Newsletter February 17, 2018
A Big Excuse For Not Investing In Stocks Just Went Away
Vanguard Canada has introduced three brand new Exchange Traded Funds of Funds that should be of interest to most Canadian investors.
And they should be of particular great interest to the following investors:
- Anyone with at least $15,000 in savings savings who would like it to be invested in a diversified manner that includes some exposure to the stock market but who has struggled with the complexity of how to do so. (Someone with as little as about $3,000 might also benefit as long as they are willing to commit to monthly additions to the savings).
- Anyone invested in mutual funds AND who is concerned about the fees charged but has hesitated to become a self-directed investor because of the complexity and difficulty of choosing specific stocks or specific Exchange Traded Funds.
These new Vanguard Exchange Traded Funds offer Canadians, for the very first time, the ability to very simply “set up” an investment portfolio that is allocated between fixed income and equities and that offers significant geographic diversification while retaining a material allocation to Canada and to achieve all of this with just one security and to do so at a very low fee. While each Balanced ETF is traded as a single security each constitutes a diversified portfolio because each is a fund of seven underlying ETFs and each of those underlying ETFs contain multiple individuals stocks, bonds, or other securities.
Please note that I am not one to “bash” the mutual fund industry. There are many people who have built up sizable portfolios and who never would have done so without the encouragement of a mutual fund sales person / advisor. An article of mine from 2003 indicated that mutual funds were a good choice for some people. Today, I still believe that using mutual funds with some guidance from a bank employee or other mutual fund sales person is a reasonable way to get started investing. My four articles on How to Get Started Investing have a heavy focus on Exchange Traded Funds but also indicate that mutual funds have their place especially for smaller portfolios.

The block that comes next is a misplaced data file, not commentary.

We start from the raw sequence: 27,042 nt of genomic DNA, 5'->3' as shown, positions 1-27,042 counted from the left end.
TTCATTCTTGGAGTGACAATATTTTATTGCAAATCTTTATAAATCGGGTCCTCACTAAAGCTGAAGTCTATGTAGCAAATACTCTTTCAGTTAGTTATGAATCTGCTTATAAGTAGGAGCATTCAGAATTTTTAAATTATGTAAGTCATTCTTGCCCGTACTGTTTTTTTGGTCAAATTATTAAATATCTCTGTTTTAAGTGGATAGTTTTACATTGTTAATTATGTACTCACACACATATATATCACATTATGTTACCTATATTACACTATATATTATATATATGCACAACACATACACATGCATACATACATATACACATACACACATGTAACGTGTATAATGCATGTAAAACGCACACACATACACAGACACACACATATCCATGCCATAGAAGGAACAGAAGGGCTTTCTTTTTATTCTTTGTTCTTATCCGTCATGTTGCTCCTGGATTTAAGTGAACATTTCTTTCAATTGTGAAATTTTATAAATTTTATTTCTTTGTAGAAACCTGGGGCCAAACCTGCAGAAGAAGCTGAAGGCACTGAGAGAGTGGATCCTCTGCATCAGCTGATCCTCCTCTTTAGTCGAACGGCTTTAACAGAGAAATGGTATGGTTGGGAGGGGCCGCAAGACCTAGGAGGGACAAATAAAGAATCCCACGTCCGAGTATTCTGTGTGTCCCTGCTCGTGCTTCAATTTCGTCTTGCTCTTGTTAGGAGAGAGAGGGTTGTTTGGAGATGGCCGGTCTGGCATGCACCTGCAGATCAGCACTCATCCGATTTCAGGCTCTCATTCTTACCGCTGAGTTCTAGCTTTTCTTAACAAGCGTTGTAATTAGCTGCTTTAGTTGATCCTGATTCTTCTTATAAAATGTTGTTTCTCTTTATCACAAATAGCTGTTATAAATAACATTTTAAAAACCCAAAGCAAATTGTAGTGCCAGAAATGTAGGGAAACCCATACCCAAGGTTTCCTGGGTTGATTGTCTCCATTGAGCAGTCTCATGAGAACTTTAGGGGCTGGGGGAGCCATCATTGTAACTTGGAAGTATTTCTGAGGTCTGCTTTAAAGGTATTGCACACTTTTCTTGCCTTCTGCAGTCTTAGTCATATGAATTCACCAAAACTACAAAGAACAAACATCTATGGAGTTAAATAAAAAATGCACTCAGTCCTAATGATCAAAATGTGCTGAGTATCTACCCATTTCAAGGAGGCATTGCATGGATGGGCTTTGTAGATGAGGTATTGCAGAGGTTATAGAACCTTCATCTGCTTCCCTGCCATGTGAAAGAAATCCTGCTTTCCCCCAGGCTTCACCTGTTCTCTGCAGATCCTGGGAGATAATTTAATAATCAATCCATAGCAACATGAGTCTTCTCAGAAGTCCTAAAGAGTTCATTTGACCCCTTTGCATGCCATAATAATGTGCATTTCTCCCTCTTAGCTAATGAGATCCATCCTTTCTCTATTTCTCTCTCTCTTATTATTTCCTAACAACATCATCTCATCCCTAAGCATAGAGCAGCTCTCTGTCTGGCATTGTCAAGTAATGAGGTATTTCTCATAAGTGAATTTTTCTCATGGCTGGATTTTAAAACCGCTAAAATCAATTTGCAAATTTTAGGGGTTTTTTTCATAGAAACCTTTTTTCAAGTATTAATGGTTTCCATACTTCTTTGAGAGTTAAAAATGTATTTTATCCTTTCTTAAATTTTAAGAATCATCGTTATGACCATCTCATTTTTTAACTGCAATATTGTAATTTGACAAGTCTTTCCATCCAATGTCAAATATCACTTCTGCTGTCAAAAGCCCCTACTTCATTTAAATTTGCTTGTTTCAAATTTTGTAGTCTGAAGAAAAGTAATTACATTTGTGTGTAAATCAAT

Exchange Traded Funds have long been a great alternative to mutual funds for many investors because of their much lower fees. They also offered diversification but only through a (sometimes daunting) process of choosing at least several different ETFs to achieve that diversification.
Investing through Exchange Traded Funds remains somewhat more complex than mutual funds because it requires that a self-directed account be set up. This can be easily done through any of the larger banks. I have an article that addresses how to get started investing on a self-directed basis.
The large Canadian banks typically charge an annual fee of about $100 if the account or the total of all self-directed accounts in the same household is under a minimum of about $15,000. However that fee is typically waived if the investor sets up a monthly automated contribution of as little as $100 per month.
Vanguard’s new fund of funds have effectively removed the extra and often daunting step of having to choose a number of ETFs or other investments in order to achieve some level of asset balance and geographic diversification in the portfolio. This removes what may have been, for many, a huge barrier to going the self-directed route.
If you would like to get started investing on a low-fee self directed basis but have not taken that step because of the complexity or lack of knowledge then these new Vanguard ETFs may have eliminated your excuse.